‘Magnetic graphene’ forms a new kind of magnetism

EurekAlert  February 8, 2021
An international team of researchers ( UK, Uzbekistan, Russia, France, USA – Oak Ridge National Laboratory, Vietnam, South Korea, Czech Republic) was able to control the conductivity and magnetism of iron thiophosphate (FePS3) which undergoes a transition from an insulator to a metal when compressed. Using new techniques to measure the magnetic structure up to record-breaking high pressures, they found that magnetism survives, but gets modified into new forms, giving rise to new quantum properties in a new type of magnetic metal. The ‘spin’ of the electrons has been shown to be the source of magnetism. The combination the charge and the spin are key to how this material behaves. Finding this sort of quantum multi-functionality is another leap forward in the study of these materials. This class of magnetic materials offers new routes to understanding the physics of novel magnetic states and superconductivity. They suspect that this newly discovered high-pressure magnetic phase most likely forms a precursor to superconductivity…read more. Open Access TECHNICAL ARTICLE¬†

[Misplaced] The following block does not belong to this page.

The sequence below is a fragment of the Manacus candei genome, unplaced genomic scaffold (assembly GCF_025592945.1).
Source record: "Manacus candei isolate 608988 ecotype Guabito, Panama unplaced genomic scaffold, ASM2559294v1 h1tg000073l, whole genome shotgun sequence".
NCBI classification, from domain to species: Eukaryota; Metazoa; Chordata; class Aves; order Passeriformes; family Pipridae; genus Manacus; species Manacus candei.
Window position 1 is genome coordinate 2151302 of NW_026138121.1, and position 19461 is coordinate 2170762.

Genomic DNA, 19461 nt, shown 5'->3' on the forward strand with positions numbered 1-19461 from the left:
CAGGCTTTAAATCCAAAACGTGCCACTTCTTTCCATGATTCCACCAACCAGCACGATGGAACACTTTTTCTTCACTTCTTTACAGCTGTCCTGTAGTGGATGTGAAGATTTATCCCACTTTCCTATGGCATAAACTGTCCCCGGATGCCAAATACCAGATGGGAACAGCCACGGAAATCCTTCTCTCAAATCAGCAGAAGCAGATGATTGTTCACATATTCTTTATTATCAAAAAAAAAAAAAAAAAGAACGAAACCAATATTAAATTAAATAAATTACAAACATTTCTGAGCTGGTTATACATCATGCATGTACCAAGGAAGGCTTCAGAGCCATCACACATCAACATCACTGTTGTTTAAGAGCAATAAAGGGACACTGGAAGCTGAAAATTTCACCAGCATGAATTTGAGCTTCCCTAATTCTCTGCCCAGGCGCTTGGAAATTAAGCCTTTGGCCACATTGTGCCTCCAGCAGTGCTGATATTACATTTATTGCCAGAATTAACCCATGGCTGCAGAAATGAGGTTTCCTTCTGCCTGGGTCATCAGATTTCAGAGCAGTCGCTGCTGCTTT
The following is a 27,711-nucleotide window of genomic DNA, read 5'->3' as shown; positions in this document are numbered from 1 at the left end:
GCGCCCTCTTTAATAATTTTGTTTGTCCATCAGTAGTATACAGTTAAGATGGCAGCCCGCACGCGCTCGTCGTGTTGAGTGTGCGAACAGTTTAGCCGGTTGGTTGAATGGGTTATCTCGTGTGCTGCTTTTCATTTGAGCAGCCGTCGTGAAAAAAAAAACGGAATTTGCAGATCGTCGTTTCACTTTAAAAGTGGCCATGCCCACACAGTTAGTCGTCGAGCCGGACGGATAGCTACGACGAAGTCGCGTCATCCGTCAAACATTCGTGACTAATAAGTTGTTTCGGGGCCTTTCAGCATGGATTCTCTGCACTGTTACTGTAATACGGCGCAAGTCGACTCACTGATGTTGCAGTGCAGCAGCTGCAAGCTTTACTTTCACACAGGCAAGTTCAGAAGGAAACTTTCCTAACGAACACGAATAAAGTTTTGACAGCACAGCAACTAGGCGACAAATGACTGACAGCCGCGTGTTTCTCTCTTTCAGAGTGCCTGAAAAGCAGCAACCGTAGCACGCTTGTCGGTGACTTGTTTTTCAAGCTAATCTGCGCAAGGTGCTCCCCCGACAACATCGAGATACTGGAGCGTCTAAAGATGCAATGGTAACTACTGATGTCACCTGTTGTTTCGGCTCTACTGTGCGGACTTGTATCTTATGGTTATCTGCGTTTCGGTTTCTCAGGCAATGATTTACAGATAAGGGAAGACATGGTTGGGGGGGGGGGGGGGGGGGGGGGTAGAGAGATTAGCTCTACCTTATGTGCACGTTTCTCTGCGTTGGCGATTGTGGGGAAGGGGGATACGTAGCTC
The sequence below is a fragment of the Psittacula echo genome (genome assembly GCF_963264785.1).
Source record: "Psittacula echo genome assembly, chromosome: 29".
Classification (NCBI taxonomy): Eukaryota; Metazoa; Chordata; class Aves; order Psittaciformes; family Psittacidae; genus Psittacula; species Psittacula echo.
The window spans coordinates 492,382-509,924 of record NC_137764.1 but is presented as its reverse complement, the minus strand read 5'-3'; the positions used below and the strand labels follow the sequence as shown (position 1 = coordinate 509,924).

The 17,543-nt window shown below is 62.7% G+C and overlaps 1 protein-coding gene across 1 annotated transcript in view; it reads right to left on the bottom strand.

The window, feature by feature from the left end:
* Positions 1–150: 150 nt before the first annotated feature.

Illustration of the magnetic structure of iron thiophosphate (FePS3), a two-dimensional material which undergoes a transition from an insulator to a metal when compressed. Credit: University of Cambridge

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